Roberta "Bobbie" Andresen: Candidate profile, Kane County Board District 24
Republican Roberta "Bobbie" Andresen of Carpentersville is challenging incumbent Democrat Jarett Sanchez of Carpentersville for the Kane County Board District 24 seat in the Nov. 3 general election.
Andresen was appointed to the Carpentersville Village Board in June 2019. She is a member of the Tri-City Evergreen Veterans of Foreign Wars Post 2298. In 2008, Bobbie and her husband, Ken, took over organizing the annual Dundee Township Memorial Day parade from Fred and DeLoris Doederlein, who coordinated it for decades.
District 24 covers portions of Carpentersville and Barrington Hills.
For a district map, visit countyofkane.org.
The Daily Herald recently asked the candidates to answer a series of questions. Here are Andresen's replies.
Q: Why are you running for this office, whether for reelection or election for the first time? Is there a particular issue that motivates you? If so, what?
A: Serving the public is in my heart and in my bones. It started with my six years as an Air Force military police officer.
When I learned that our district had only one candidate, the one-term incumbent, I wanted to offer voters a choice.
With my background in accounting and office management, I wanted to make sure our district had a representative with the experience and commitment to keep the county tax levy frozen, and spending under control, at this difficult time for everyone.
Q: If you are an incumbent, describe your main contributions. Tell us of any important initiatives you've led. If you are a challenger, what would you bring to the board and what would your priority be?
A: I would use my 25-plus years of experience with budgeting, spreadsheets, and accounting to be a partner with the excellent leadership team at the county, including the current treasurer, auditor, and finance director. One of my priorities would be to find areas in the county that can produce an income to relieve the burden on our homeowners.
For instance, I have been speaking with the village manager of Carpentersville and there is a location owned by several government entities that I would like to see turned into an outdoor music theater.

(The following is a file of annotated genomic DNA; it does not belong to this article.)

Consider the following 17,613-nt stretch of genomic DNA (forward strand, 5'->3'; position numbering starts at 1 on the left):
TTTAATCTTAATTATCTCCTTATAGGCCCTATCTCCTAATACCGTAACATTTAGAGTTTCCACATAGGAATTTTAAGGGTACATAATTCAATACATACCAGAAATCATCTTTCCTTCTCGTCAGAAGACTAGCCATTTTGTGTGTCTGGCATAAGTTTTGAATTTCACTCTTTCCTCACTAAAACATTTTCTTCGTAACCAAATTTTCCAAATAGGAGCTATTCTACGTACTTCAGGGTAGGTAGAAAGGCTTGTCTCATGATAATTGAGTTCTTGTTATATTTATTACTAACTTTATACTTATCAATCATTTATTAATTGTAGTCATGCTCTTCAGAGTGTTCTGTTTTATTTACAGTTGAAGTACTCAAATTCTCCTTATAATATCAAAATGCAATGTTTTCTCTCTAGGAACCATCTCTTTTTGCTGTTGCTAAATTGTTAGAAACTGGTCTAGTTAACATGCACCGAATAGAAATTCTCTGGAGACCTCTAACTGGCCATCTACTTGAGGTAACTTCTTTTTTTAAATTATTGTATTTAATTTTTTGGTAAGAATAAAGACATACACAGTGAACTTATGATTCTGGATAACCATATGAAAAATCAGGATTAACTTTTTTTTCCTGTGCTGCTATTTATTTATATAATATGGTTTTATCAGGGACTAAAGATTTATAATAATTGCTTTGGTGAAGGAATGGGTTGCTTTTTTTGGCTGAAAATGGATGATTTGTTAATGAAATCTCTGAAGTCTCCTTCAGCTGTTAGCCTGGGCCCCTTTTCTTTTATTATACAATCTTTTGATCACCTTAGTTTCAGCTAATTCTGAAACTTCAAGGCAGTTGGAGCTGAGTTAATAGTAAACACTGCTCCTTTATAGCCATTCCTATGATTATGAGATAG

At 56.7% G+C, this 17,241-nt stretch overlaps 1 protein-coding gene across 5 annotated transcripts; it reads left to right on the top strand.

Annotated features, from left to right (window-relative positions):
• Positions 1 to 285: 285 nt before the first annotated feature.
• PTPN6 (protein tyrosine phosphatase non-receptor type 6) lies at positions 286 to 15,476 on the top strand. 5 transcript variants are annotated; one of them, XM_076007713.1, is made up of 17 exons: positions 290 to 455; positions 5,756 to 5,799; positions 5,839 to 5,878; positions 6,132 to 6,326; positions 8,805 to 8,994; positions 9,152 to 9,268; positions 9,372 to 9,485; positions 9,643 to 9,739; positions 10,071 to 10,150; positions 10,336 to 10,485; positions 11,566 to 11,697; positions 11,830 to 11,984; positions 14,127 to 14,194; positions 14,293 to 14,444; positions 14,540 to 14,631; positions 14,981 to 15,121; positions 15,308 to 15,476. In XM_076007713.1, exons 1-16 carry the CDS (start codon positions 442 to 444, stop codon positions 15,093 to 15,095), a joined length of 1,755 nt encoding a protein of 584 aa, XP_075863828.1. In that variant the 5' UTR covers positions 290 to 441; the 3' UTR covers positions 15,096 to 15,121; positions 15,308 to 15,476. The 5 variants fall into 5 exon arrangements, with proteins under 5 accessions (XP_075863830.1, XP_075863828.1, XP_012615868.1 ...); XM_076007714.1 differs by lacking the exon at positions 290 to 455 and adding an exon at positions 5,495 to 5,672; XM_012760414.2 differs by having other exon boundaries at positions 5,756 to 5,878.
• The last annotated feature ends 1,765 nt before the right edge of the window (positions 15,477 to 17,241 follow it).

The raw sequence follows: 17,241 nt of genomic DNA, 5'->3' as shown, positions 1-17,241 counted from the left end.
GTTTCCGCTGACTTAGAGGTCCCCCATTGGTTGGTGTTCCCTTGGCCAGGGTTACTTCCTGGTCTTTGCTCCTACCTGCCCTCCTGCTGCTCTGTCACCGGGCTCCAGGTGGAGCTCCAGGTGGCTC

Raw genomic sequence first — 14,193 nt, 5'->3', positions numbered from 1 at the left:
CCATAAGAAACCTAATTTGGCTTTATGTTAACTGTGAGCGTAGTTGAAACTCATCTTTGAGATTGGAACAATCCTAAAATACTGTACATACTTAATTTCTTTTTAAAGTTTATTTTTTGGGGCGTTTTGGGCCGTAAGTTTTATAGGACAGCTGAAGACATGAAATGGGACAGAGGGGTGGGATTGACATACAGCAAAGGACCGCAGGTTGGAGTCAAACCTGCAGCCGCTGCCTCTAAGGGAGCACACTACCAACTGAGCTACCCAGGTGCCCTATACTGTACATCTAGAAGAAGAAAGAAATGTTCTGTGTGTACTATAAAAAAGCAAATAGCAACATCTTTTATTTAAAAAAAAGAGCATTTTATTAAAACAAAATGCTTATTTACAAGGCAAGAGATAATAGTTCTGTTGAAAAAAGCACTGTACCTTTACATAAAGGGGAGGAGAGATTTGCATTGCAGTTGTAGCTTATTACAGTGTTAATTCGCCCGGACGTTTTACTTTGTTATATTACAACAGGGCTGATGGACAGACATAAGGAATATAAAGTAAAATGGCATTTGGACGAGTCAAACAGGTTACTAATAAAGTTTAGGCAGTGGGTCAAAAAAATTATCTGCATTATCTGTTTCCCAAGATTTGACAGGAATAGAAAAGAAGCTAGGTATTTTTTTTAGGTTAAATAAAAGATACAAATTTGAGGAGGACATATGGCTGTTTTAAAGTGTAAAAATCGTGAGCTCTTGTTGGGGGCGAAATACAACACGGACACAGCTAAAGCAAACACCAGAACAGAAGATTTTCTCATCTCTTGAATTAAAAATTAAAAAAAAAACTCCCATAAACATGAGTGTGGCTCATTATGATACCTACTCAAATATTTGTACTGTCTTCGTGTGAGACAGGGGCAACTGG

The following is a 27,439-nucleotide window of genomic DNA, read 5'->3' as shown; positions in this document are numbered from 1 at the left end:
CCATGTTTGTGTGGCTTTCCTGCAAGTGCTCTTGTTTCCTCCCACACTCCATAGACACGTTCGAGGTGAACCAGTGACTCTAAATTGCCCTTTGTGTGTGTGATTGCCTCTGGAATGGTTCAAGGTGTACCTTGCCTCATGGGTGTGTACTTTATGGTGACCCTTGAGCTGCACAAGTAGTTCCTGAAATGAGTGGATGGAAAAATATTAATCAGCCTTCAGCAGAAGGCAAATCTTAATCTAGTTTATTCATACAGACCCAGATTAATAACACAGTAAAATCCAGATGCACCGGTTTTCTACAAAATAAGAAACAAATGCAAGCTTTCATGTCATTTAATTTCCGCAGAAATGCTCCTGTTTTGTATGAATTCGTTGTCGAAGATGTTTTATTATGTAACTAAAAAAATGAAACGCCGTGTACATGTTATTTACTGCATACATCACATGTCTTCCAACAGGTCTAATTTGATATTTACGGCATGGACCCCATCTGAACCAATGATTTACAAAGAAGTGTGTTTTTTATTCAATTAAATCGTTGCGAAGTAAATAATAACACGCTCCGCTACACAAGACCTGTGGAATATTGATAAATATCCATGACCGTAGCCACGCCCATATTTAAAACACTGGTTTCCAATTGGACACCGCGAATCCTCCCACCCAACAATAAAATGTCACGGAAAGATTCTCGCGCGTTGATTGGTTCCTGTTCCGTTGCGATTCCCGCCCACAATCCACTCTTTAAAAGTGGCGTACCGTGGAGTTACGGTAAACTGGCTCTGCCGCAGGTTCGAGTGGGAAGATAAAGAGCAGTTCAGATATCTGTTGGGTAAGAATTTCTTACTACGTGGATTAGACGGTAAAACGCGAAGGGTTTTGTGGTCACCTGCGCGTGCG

Q: Describe your position regarding the balance between county spending and revenues as it exists today, then describe the chief threats you see looming in the future and how the county should deal with them. In particular in the suburbs, Cook County President Toni Preckwinkle has set a goal of eliminating unincorporated areas from county oversight. Do you agree with this approach? If so, how should the county go about it?
A: Eight years ago, Chairman Lauzen, Treasurer Rickert, and Auditor Hunt set an agenda that would freeze the county property tax rate, reduce our bonded debt, and fund our employee pension obligations. It has succeeded and I would support continuing those policies.
COVID-19 has threatened that, but I believe that with the $92.9 million federal CARES dollars and, with the state of Illinois releasing more of the federal money they are currently holding back, we can keep the freeze in effect. As long as we have experienced financial professionals in county elected positions.
Q: How do you rate the county government on transparency and the public's access to records? If you consider it adequate, please explain why. If you think improvements are needed, please describe them and why they are important.
A: The Illinois Policy Institute rated Kane County with its highest score in the state when they studied this issue. You can listen to an audio tape of every single county board meeting, even all the committees, with easy links on the county Web page. The website is comprehensive and easy to navigate and IT Director Roger Fahnestock is one of the top people in the state in his field.